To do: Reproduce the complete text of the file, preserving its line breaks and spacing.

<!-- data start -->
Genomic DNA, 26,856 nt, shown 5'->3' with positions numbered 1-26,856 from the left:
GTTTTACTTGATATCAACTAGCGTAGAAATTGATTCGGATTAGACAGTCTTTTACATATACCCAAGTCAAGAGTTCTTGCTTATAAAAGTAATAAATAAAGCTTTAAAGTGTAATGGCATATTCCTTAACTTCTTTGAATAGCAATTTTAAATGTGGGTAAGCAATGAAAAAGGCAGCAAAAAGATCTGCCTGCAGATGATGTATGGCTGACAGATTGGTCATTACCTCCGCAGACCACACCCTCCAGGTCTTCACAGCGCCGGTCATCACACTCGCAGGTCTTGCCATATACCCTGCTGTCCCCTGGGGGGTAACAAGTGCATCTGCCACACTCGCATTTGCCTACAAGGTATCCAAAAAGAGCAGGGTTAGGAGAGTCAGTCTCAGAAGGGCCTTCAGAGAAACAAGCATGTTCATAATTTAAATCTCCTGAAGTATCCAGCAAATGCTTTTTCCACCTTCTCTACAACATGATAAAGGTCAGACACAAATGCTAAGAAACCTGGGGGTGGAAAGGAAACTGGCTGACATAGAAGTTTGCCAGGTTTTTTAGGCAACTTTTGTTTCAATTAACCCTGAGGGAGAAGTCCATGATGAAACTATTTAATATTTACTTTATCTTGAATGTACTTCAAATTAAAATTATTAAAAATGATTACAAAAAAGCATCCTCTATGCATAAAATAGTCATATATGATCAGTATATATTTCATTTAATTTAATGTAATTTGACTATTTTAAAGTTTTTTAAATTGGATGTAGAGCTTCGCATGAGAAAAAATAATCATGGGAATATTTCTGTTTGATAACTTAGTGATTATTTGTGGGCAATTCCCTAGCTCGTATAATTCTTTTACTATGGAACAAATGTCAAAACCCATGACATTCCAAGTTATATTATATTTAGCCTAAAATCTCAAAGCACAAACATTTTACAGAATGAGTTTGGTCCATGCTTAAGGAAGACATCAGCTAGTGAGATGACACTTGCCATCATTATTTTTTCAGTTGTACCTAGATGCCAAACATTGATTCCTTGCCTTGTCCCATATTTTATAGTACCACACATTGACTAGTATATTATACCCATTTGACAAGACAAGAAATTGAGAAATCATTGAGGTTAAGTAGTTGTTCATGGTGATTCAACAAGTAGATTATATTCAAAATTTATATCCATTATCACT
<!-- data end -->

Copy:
Genomic DNA, 26,856 nt, shown 5'->3' with positions numbered 1-26,856 from the left:
GTTTTACTTGATATCAACTAGCGTAGAAATTGATTCGGATTAGACAGTCTTTTACATATACCCAAGTCAAGAGTTCTTGCTTATAAAAGTAATAAATAAAGCTTTAAAGTGTAATGGCATATTCCTTAACTTCTTTGAATAGCAATTTTAAATGTGGGTAAGCAATGAAAAAGGCAGCAAAAAGATCTGCCTGCAGATGATGTATGGCTGACAGATTGGTCATTACCTCCGCAGACCACACCCTCCAGGTCTTCACAGCGCCGGTCATCACACTCGCAGGTCTTGCCATATACCCTGCTGTCCCCTGGGGGGTAACAAGTGCATCTGCCACACTCGCATTTGCCTACAAGGTATCCAAAAAGAGCAGGGTTAGGAGAGTCAGTCTCAGAAGGGCCTTCAGAGAAACAAGCATGTTCATAATTTAAATCTCCTGAAGTATCCAGCAAATGCTTTTTCCACCTTCTCTACAACATGATAAAGGTCAGACACAAATGCTAAGAAACCTGGGGGTGGAAAGGAAACTGGCTGACATAGAAGTTTGCCAGGTTTTTTAGGCAACTTTTGTTTCAATTAACCCTGAGGGAGAAGTCCATGATGAAACTATTTAATATTTACTTTATCTTGAATGTACTTCAAATTAAAATTATTAAAAATGATTACAAAAAAGCATCCTCTATGCATAAAATAGTCATATATGATCAGTATATATTTCATTTAATTTAATGTAATTTGACTATTTTAAAGTTTTTTAAATTGGATGTAGAGCTTCGCATGAGAAAAAATAATCATGGGAATATTTCTGTTTGATAACTTAGTGATTATTTGTGGGCAATTCCCTAGCTCGTATAATTCTTTTACTATGGAACAAATGTCAAAACCCATGACATTCCAAGTTATATTATATTTAGCCTAAAATCTCAAAGCACAAACATTTTACAGAATGAGTTTGGTCCATGCTTAAGGAAGACATCAGCTAGTGAGATGACACTTGCCATCATTATTTTTTCAGTTGTACCTAGATGCCAAACATTGATTCCTTGCCTTGTCCCATATTTTATAGTACCACACATTGACTAGTATATTATACCCATTTGACAAGACAAGAAATTGAGAAATCATTGAGGTTAAGTAGTTGTTCATGGTGATTCAACAAGTAGATTATATTCAAAATTTATATCCATTATCACT